Central to Lazes' philosophy is to tie the businesses in the district together both through a unity of offerings and an emphasis on communal activities like theme events and music festivals. To truly succeed, Lazes will have to overcome the inertia that seems to characterize many local music fans -- those who give Charlotte the dubious "event town" tag -- without alienating the city's artistic community. Asheville's Orange Peel is a good example, where the venue is as much a part of the experience as the live acts.

"All these festivals, including my own, have to go uptown and shut down streets and parking lots and set up and tear down in just a few hours," says Lazes. "You can only go so far within those parameters. When you have to go in and set up after Friday traffic, about the best you can hope for is a stage and some beer booths. The beauty in this site, with all the patios and outdoor stages, is that you can plan ahead of time. You can have theme events that people will talk about: Fourth of July, St. Patrick's, etc. When I did Fat Tuesday, the best days -- by far -- were when I had a festival in front of it. Not twice normal, but times ten.

To Lazes, the key to the area's success will be in its simplicity. Instead of trying to be everything to somebody, Lazes is taking the opposite tact: try to be something to everyone -- including those folks that you might not ordinarily think of as music-goers.

"There is no question in my mind that there is demand for this," says Lazes. "To my knowledge, there's not a campus like this in the country -- a place where you can take a lesson, get your instrument repaired, rehearse, play a 300-seat gig, a 2,000 seat gig, potentially a 5,000 seat gig, record a live album, a studio, shoot a music video over at Silver Hammer Studios, rent equipment, and eat a meal besides. Together as a group, I think they'll really benefit from being side by side. What we're going to do is not going to take away from what already exists. We're going to do our best to expand the demographic, and hopefully give people a place that as of right now don't have a place to go. My father just moved here from New Orleans with his family. He's in his 50s, but he likes to get out and do things, go see a live band every now and then. Unfortunately, he's limited in his choices. By providing them with some additional selections, he and people like him are more likely to do it more often. Instead of going once a month, they might go three times a month.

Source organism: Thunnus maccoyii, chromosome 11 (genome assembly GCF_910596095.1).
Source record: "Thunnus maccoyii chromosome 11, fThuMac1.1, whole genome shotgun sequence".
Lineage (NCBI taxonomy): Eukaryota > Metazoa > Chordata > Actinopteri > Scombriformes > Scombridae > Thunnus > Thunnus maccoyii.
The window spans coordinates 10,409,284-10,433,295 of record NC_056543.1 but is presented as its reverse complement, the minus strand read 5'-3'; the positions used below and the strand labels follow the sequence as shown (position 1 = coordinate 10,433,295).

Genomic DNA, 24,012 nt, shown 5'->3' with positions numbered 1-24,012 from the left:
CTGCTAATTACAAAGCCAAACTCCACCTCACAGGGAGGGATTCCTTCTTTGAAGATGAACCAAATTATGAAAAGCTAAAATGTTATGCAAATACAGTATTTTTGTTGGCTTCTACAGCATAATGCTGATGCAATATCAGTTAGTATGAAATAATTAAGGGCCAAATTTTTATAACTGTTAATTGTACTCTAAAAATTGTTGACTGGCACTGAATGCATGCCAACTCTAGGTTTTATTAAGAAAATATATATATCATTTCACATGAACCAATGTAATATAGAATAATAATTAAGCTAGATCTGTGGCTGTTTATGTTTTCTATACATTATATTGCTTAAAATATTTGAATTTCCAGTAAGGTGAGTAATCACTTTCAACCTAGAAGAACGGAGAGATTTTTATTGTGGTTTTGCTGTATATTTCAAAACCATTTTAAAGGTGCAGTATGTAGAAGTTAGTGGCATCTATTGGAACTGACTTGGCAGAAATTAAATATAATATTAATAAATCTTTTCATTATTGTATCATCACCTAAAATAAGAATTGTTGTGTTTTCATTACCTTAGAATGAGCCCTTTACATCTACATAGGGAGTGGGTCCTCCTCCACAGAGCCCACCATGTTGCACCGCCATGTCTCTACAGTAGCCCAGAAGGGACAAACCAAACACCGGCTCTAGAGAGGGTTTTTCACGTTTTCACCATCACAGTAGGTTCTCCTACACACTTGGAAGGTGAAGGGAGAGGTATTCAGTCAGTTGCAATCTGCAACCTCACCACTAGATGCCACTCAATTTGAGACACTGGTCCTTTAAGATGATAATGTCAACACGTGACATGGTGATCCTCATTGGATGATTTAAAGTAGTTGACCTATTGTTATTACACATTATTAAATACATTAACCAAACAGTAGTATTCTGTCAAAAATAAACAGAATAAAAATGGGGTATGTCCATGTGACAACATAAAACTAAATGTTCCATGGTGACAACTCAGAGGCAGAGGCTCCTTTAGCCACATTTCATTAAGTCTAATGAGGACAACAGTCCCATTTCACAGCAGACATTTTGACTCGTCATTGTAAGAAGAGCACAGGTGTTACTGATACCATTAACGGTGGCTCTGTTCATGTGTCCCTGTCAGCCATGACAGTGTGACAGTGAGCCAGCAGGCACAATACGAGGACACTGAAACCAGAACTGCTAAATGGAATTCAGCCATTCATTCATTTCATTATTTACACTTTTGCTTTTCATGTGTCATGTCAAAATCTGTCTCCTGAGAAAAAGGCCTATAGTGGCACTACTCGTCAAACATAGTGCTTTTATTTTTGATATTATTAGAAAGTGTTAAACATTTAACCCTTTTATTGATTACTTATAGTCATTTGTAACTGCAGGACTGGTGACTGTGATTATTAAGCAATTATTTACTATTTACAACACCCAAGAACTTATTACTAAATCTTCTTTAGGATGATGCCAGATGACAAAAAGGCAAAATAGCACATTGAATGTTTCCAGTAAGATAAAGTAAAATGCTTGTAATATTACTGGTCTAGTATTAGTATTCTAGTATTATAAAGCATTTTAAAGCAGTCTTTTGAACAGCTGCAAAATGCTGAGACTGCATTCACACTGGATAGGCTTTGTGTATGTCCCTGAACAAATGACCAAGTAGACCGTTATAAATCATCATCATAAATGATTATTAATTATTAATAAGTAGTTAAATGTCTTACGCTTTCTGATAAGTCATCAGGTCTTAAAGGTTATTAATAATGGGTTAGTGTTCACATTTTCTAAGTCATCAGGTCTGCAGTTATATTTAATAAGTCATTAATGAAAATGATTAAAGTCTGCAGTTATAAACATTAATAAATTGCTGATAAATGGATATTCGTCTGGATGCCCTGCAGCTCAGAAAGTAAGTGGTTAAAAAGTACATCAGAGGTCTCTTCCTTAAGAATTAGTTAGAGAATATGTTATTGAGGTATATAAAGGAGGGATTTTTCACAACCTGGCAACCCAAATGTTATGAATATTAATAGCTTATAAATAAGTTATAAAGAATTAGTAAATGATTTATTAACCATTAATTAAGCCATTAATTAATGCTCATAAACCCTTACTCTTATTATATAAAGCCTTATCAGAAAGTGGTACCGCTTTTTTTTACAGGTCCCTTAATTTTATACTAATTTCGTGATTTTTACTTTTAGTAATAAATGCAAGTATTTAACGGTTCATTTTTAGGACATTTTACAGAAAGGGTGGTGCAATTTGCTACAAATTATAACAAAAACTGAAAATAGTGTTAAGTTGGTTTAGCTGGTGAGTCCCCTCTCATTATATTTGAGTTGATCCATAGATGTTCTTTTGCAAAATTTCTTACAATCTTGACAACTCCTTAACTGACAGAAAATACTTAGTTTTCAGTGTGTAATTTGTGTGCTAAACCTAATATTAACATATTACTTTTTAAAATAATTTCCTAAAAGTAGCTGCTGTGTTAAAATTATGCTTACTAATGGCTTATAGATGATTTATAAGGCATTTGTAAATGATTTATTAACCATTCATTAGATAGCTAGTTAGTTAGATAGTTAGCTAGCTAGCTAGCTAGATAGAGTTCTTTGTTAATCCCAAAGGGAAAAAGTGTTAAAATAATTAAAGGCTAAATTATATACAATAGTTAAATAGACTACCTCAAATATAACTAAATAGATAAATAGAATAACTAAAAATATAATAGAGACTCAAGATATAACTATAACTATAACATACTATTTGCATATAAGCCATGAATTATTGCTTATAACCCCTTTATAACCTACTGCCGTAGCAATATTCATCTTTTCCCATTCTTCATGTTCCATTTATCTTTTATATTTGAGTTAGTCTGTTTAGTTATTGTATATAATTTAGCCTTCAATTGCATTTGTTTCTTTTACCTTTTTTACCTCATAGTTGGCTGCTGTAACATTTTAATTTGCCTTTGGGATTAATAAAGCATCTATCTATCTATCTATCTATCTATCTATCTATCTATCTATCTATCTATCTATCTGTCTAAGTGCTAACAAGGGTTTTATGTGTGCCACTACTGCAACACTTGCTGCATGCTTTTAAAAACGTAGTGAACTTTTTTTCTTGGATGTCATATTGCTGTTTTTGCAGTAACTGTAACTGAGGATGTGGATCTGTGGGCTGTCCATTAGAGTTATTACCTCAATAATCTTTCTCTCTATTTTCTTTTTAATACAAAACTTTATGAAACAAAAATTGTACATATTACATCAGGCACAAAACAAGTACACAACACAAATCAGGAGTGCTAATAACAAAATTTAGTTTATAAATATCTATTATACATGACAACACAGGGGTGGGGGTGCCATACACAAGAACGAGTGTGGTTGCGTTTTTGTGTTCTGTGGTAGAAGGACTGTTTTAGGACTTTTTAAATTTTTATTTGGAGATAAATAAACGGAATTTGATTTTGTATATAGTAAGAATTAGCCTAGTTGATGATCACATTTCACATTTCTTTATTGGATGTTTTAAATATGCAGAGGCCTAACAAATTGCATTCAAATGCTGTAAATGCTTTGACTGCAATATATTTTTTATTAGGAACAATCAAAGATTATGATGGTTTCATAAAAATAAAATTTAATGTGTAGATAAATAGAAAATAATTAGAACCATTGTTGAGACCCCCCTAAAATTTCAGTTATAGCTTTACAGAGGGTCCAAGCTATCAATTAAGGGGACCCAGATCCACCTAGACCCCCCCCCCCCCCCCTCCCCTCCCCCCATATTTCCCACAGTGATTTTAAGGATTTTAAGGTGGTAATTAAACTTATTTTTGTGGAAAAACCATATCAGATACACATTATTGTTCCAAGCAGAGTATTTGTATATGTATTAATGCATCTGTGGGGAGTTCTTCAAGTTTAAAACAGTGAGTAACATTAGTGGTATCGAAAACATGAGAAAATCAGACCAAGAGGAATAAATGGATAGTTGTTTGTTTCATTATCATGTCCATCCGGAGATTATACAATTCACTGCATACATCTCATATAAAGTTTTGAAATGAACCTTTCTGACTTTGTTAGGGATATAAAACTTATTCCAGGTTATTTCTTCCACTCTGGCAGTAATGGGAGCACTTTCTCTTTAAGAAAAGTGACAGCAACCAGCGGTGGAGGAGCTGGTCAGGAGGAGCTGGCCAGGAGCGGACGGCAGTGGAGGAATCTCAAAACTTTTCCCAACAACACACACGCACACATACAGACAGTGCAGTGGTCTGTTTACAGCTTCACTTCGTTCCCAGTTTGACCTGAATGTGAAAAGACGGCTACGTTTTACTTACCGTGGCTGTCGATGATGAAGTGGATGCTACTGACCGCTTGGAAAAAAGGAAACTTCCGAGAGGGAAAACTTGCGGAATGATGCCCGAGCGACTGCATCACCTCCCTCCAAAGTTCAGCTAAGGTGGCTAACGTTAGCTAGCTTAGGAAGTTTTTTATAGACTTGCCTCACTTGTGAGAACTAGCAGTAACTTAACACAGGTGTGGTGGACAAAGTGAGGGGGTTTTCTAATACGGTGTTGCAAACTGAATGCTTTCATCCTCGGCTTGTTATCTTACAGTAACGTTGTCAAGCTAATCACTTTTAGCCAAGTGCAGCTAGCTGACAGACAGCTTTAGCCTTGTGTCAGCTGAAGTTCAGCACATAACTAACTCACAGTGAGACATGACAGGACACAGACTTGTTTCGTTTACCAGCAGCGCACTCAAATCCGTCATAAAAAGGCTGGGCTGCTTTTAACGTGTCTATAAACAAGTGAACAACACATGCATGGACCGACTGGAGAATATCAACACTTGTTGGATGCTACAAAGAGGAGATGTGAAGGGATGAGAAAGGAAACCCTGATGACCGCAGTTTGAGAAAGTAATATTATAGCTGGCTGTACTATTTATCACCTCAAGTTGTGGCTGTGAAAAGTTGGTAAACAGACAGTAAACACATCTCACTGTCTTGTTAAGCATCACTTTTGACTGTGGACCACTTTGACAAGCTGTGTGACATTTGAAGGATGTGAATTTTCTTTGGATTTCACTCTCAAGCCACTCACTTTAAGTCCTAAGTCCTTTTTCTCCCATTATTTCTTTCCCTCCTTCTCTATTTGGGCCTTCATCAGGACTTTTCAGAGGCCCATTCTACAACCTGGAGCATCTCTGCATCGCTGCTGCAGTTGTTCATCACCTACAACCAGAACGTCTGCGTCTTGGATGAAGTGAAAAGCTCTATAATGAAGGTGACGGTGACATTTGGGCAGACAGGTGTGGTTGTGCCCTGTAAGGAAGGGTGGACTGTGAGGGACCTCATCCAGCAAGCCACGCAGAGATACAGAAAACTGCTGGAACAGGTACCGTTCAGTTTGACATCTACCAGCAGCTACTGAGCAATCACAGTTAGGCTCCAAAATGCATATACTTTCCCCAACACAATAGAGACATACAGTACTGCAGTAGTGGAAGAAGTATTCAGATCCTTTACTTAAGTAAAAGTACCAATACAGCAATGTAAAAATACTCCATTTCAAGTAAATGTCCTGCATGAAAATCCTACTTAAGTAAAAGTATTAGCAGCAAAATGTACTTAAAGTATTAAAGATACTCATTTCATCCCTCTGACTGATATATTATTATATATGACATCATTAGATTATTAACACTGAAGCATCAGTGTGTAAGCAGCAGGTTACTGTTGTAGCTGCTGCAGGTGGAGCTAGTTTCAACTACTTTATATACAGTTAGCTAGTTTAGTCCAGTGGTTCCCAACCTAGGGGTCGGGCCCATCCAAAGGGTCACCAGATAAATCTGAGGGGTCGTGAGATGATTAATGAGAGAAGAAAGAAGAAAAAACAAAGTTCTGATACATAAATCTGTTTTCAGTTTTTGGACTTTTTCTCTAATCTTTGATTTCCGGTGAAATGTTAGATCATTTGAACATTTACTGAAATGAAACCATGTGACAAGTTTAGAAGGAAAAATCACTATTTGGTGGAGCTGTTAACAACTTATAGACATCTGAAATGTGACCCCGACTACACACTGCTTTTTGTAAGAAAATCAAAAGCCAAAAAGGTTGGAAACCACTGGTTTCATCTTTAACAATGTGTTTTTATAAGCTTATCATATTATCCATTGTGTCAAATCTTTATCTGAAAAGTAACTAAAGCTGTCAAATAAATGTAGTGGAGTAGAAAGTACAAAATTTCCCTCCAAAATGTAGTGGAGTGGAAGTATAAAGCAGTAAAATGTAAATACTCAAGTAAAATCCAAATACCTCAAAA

"We need it," he continues. It's as simple as that. Right now, there are a lot of artists that are hurting attendance-wise when they play here because there's no good venue for them. I hate to use the cliched phrase, but I can see this being a "House of Blues"-type venue. Something that doesn't just do alternative rock shows. Some place The Neville Brothers could play, Norah Jones, then maybe a Creed or Coldplay. A place where you could cross-market. Where you could bring Bo Diddley in and have a good crowd because the venue has appeal too. That's what we're after here. An experience."

And if there's one thing Lazes trusts, it's experience. His experience tells him that, "If you build it, they will come." And though only time will tell, Lazes is absolutely certain that they'll show up. That cornfield baseball diamond did pretty well too, if you'll remember.